The service costs $299 annually. That fee buys an initial authentication of business and domain control for a site and daily malware scanning thereafter. After passing the initial authentication, the Trust Seal, served by VeriSign, appears on sites subscribing to the service. Unless a site fails a daily malware scan that's exactly where the trust mark stays, offering customers VeriSign's imprimatur of approval and, if customers click through, details about exactly what has been certified and when. If a site fails a daily malware scan, however, the seal vanishes until the business remedies the situation and the site again scans clean.
When a site tests positive for malware and the Trust Seal comes down, the business receives an email alert with information about the affected page and code string. Initially, VeriSign will offer some basic assistance to aid businesses in remediating malware. In time, according to Rosch, the company will look to offer more extensive technical support options or partner referrals. After remediating customers can request an on-demand scan to confirm the malware is gone and, once certified clean, the Trust Seal reappears on the site.
With the new Trust Seal service, VeriSign aspires to build upon the broad awareness of its Secured Seal SSL service; the company claims that trust mark is viewed more than 175 million times daily on more than 90,000 sites. Without prompting, Rosch drew an analogy between the confidence a Trust Seal can impart to customers and the power a Zagat endorsement carries for a restaurant. To support that claim, VeriSign points to its own research, which appears to indicate that some site visitors are indeed swayed by the presence of trust marks. According to a survey of traffic that the online shopping center TheFind.com, directed to more than 65,535 different e-commerce stories:
- Merchants with a VeriSign Secured Seal have an average 18.5% higher click-through rate
- Online editing house Scribendi saw a 27% increase in transactions and a 50% increase in revenues with VeriSign security trust marks.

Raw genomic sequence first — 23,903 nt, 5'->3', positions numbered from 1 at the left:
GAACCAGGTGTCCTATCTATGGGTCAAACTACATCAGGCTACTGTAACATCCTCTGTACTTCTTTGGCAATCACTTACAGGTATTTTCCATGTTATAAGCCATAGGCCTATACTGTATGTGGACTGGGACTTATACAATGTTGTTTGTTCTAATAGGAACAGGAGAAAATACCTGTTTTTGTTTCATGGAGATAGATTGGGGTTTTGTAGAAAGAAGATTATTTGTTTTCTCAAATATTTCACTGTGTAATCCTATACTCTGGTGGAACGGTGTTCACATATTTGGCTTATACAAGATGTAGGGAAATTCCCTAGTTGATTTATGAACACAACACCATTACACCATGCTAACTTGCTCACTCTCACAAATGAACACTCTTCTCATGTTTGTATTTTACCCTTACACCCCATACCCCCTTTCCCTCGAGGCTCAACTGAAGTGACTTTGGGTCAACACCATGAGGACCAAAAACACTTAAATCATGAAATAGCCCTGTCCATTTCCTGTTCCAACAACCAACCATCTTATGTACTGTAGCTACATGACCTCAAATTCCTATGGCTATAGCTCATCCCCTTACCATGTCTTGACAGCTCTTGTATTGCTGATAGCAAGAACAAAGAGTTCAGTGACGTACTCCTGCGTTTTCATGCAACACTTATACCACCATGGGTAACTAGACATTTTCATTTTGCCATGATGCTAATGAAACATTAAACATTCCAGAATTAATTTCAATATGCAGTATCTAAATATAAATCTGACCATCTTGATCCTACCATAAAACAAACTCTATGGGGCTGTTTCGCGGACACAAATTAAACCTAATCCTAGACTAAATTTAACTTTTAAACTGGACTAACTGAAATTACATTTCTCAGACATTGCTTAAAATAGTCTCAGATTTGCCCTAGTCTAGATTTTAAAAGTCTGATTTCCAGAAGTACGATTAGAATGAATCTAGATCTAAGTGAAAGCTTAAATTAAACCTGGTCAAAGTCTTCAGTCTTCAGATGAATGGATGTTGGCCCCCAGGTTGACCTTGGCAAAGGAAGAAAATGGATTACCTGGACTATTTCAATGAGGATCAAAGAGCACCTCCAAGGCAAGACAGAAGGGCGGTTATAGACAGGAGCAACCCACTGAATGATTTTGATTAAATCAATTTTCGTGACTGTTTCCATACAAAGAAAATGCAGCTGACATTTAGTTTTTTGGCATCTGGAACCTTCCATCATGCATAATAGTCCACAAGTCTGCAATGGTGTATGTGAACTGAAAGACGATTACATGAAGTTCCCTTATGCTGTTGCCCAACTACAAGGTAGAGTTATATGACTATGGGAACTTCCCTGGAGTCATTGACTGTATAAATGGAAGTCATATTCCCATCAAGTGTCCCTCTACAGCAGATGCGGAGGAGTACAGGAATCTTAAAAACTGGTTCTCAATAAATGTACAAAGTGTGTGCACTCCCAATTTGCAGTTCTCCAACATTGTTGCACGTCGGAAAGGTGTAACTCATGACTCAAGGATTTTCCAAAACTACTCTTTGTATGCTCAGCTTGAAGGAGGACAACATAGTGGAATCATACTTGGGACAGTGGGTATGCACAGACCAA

- Virtual Sheet Music saw a 13% increase in sales with VeriSign security trust marks
It's worth noting that TheFind.com has a partnership with VeriSign to display VeriSign Trust Seals in its shopping search results. TheFind.com findings are not too dissimilar from those surfaced in a McAfee sponsored study conducted by Harris Interactive. That research found that one in five consumers will not purchase from sites without a trust mark and that 60% of consumers feel safer shopping on sites with trust marks. Speaking specifically to McAfee products, a Yankee Group whitepaper asserts that retailers using McAfee SECURE, a direct competitor to VeriSign's Secured Seal, see an average increase of 12% in online sales conversions.
The evidence for trust marks increasing consumer confidence and transaction rates on e-commerce sites appears significant. Still unknown is how well it transfers to non-transactional sites. Does a trust mark enhance reputation? Time will tell.
Ray Boggs, vice president of SMB research for IDC believes that it will. He says, "Reputation is vital to the success of the growing number of small-to-medium-sized business competing in the online marketplace, and trust is a key component for protecting brand reputation and increasing consumer confidence. VeriSign's brand recognition will extend to the new VeriSign Trust Seal to help small and medium-sized businesses communicate trust and safety to customers and prospects."
For business owners, the question of ROI will likely drive decisions about spending on the Trust Seal. When asked about the value of allocating scarce dollars to a year of VeriSign Trust Seal versus dedicating those funds to social media efforts such as Yelp or Facebook that might generate referrals and word of mouth, Rosch, avoids an either-or comparison. Rather, he positions the relationship between trust services such as VeriSign and social media efforts as complimentary and hinted at social features being added to the service in the future. He does note that the Trust Seal program allows business a level of control over their reputation not possible with social media. Rosch says, "Reputation is a part of how consumers make choices and we look at building reputation as an area of trust that complements security. Trust is something [businesses] can control, they can buy, and see the clear benefits."
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